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< p> Man's fertility for the last half a century promptly falls. The authors of the study, which appeared in the scientific journal Human Reproduction Update, are based on an analysis of data collected by scientists around the world over 46 years — from 1973, when this topic began to be studied systematically, and until 2018. Epidemiologists Hagay Levin of the University of Jerusalem, Shanna Swan of the Mount Sinai School of Medicine in New York, and several other colleagues have summarized the results of several hundred studies on this topic. The data covers more than 50 countries.
Over these few decades, the average concentration of gametes in the sperm of men as a whole has more than halved — from 101 million per milliliter to 49 million per milliliter. At the same time, fertility is declining at an accelerating rate.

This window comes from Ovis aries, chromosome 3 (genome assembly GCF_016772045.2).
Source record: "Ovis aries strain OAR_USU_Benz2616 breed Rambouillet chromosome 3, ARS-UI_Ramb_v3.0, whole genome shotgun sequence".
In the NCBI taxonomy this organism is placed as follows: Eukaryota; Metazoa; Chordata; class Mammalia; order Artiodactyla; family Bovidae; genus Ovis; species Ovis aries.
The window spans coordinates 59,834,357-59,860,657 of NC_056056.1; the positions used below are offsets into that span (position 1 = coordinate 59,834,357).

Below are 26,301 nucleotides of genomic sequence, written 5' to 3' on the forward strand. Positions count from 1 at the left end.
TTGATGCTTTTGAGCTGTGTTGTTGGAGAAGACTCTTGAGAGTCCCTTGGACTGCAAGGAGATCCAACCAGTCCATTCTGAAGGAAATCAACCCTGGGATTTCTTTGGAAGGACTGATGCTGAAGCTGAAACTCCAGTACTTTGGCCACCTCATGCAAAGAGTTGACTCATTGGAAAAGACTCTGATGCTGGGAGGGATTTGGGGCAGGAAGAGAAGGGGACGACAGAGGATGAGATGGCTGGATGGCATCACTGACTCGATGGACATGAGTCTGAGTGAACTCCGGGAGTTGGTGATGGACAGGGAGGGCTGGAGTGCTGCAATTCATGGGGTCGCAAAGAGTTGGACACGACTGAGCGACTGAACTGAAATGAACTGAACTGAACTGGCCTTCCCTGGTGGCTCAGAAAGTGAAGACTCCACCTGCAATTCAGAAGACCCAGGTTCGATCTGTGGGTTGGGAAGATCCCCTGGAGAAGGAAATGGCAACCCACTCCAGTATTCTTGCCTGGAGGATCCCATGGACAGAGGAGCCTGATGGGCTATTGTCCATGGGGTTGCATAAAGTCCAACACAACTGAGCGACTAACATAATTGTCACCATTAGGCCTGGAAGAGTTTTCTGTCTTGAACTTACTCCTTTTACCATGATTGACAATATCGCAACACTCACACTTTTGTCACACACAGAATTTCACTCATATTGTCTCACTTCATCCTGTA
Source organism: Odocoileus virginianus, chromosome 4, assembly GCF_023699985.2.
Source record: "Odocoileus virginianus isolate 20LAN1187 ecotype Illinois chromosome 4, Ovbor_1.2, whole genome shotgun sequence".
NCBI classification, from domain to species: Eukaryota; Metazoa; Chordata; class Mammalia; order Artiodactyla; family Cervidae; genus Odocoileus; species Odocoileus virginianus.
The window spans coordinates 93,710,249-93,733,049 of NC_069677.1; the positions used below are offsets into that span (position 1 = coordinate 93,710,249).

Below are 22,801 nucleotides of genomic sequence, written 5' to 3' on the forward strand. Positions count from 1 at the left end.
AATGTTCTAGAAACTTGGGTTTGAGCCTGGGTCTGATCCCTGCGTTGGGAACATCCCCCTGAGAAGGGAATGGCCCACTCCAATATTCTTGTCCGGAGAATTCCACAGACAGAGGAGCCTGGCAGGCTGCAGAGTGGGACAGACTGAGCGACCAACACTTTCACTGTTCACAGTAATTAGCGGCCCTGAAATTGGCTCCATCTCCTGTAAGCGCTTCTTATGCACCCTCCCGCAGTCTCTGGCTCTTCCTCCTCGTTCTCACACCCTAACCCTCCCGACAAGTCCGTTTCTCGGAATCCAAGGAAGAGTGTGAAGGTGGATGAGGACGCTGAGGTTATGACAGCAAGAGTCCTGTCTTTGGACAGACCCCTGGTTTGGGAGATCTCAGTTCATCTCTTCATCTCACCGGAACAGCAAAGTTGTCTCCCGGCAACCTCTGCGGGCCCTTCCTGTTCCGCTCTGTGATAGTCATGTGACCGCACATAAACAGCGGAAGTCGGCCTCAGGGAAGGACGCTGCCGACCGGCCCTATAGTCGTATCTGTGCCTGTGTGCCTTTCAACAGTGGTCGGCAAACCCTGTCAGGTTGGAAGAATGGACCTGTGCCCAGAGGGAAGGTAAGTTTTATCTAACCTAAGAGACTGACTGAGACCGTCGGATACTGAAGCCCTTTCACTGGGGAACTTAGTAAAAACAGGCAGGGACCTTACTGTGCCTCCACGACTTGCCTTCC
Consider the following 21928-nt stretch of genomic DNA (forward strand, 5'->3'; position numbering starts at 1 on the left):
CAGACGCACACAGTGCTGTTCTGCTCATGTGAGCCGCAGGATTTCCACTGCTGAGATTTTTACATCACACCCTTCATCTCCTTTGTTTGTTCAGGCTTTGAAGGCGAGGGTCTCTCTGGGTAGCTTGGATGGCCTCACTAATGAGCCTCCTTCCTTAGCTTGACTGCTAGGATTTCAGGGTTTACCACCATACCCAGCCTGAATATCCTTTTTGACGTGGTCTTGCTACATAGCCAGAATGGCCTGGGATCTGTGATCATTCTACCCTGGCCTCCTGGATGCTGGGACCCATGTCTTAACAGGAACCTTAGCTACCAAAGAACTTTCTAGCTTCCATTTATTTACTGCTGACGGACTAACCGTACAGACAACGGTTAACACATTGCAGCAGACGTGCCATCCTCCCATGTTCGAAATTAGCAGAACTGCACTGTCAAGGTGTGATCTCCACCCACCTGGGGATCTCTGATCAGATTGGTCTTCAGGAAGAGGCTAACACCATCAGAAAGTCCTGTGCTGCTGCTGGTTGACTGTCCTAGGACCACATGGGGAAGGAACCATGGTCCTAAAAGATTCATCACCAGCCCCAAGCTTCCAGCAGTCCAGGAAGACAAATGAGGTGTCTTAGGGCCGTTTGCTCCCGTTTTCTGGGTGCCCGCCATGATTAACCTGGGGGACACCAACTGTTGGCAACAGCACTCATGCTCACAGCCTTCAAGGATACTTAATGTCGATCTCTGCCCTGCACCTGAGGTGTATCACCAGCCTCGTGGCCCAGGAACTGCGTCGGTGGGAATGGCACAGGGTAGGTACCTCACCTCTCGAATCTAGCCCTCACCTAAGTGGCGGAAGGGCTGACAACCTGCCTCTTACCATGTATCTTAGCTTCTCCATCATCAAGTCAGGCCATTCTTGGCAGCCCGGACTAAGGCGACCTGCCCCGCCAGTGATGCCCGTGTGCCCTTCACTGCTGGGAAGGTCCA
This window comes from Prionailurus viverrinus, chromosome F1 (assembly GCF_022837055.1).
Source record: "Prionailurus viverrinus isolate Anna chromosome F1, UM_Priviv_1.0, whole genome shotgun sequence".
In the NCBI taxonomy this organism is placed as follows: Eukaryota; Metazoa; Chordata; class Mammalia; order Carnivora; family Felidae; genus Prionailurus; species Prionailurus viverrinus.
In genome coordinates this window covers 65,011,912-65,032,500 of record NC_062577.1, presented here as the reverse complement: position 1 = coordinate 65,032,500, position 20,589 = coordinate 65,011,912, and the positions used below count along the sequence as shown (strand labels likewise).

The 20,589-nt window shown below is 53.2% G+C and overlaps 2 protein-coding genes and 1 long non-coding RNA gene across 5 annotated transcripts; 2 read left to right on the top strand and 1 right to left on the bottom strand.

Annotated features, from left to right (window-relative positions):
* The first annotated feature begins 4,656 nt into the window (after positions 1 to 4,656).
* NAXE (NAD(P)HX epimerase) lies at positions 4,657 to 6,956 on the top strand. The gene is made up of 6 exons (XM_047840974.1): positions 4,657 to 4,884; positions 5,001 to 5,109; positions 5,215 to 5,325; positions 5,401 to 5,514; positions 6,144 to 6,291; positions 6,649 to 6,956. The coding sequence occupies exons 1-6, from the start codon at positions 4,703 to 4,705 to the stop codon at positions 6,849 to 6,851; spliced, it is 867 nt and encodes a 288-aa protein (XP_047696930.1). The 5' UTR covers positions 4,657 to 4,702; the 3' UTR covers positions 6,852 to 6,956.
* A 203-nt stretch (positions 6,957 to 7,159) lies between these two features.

In the last quarter of the 20th century, the average global rate of decline in fertility was slightly more than 1% (1.16%) per year, but this figure has more than doubled since the beginning of the 21st century. By 2018, the decline was more than 2.5% (2.64%). “If action is not taken, it may threaten the survival of mankind,” — says one of the authors of the meta-analysis, Khagay Levin.
There are several reasons for such a rapid decline in fertility. These are lifestyle changes associated with low mobility, nutritional quality, and environmental factors associated with air pollution, the growing use of various medicines and the ubiquitous presence of a number of synthetic substances in the environment and the food chain. Particularly noted are plasticizers and pesticides.
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